The Jesus Conversations

Albert Bogle June 06, 2016 0 0
The Jesus Conversations

If we are people in conversation on the way, like the disciples of old, we will begin to ask questions of Jesus and each other.  One question that the church must constantly be asking is;  What does Jesus mean when he defines the Church as salt and light? 

Both of these elements are of course so important for life itself. We all recognise that salt adds taste to our food, which in turn nurtures us. We also understand the significance of light to help us grow and keep healthy. So rather than dis-engaging from the world I think Jesus in this conversation is encouraging his followers to become immersed in the day to day business of the world and to become the agents of transformation.

How then is this manifested in our communal and personal witness in the world? What does it mean in our world to be salt and light among the people with whom we live? This question will raise differing answers depending on where you live and work. It will also provoke us to consider the challenges that face us all as we begin to consider our world as a global village. One thing is for certain the light of the Gospel will always bring freedom, hope and justice.

During the 2010 Lausanne Conference in Cape Town, i remember well the theological undercurrent among many who were in attendance. All were passionate about the mission of the church, however how they interpreted the mission differed greatly. Some church leaders believe if the Word of God is preached the community will be transformed through the power of preaching. Their emphasis when Christians gather to worship is on preaching. This can in some cases lead to an unhealthy focus on the medium of preaching rather than the message itself. Thus preaching can become a performance rather than  a proclamation of a message simply shared by a messenger. Other church leaders believe it is the transforming action of the Word that becomes the salt and light which can be observed by the wider community. In such circumstances the emphasis is on action. This can bring about an ethos where the church appears to be focusing on good deeds rather than the Word of God and the spiritual implications of the grace of God that changes and transforms lives. In reality you can’t have one without the other. When the Word of God is preached and practiced and honoured, communities and individuals are changed. The church becomes like its master Jesus - it becomes the servant of all.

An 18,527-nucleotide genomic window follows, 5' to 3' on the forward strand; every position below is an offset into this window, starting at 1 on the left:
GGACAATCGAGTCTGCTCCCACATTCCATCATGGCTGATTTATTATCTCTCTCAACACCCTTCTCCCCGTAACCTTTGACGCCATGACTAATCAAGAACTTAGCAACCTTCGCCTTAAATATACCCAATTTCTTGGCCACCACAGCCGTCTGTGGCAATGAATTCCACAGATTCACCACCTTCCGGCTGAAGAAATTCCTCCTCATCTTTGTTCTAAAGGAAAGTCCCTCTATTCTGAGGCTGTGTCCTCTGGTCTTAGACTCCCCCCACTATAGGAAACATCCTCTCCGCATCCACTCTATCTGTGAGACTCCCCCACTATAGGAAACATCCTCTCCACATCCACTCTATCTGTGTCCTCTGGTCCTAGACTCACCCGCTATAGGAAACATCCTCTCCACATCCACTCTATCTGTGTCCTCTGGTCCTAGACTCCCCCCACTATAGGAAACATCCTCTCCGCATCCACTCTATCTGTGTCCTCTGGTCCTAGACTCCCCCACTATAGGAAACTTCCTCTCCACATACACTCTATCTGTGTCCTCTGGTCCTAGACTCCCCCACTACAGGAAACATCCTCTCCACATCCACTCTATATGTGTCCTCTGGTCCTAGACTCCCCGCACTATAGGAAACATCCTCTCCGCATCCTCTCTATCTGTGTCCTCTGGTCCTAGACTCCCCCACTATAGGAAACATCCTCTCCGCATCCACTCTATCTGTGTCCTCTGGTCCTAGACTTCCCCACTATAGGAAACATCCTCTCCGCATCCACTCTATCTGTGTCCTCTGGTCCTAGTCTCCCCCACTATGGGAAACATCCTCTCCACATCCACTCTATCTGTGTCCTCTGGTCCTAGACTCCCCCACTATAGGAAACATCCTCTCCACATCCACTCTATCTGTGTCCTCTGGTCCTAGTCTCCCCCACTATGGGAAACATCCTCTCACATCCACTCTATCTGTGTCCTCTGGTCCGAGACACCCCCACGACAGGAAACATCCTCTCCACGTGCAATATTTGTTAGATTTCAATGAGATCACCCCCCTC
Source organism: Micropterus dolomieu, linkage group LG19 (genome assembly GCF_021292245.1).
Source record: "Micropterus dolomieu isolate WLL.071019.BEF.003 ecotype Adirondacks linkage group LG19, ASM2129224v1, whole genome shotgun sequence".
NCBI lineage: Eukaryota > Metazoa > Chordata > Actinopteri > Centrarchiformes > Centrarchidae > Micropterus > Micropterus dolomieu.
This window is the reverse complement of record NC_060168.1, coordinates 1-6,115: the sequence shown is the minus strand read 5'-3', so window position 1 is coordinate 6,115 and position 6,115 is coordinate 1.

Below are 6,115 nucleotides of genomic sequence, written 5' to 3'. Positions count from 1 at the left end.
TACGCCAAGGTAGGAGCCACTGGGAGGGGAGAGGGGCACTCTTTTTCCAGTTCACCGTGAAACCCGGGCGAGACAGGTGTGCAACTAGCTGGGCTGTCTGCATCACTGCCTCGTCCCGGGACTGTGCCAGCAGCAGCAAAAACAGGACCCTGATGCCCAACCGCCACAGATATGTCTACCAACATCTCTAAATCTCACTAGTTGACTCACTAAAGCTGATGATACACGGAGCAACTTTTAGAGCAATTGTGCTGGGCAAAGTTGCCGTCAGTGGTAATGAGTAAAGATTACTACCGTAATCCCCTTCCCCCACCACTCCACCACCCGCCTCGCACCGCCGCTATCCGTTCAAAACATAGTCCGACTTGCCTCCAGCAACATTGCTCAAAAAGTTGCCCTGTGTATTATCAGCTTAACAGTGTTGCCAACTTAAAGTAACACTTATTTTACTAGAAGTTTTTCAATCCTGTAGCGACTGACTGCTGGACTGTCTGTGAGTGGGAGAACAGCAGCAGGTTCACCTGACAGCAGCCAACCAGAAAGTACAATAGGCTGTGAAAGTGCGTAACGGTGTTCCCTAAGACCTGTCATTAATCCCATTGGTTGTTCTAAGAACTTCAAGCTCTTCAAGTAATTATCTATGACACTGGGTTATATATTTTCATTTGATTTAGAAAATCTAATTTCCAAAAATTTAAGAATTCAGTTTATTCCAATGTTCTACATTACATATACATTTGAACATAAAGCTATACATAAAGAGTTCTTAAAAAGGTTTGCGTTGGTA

Reaching out to the poor and the needy in Christ’s name must surely be at the centre of all our mission strategies. Today as you walk and talk among friends neighbours and work colleagues, allow the presence of Christ to shed light into the dark corners of your conversations. Speak a word of hope that turns a distasteful comment into a word of blessing and forgiveness. As we speak out the living Word, the world around us becomes re-energised. I remember being told of a Christian who was counselling another as part of his work, In the conversation he spoke these words of Jesus - "the truth will set you free”. At that moment his client understood what he was to do. The man replied, "thank you for that, you’ve got great insight. What you have said is so profound, where did you find that phrase?”  My friend relied, Jesus of Nazareth.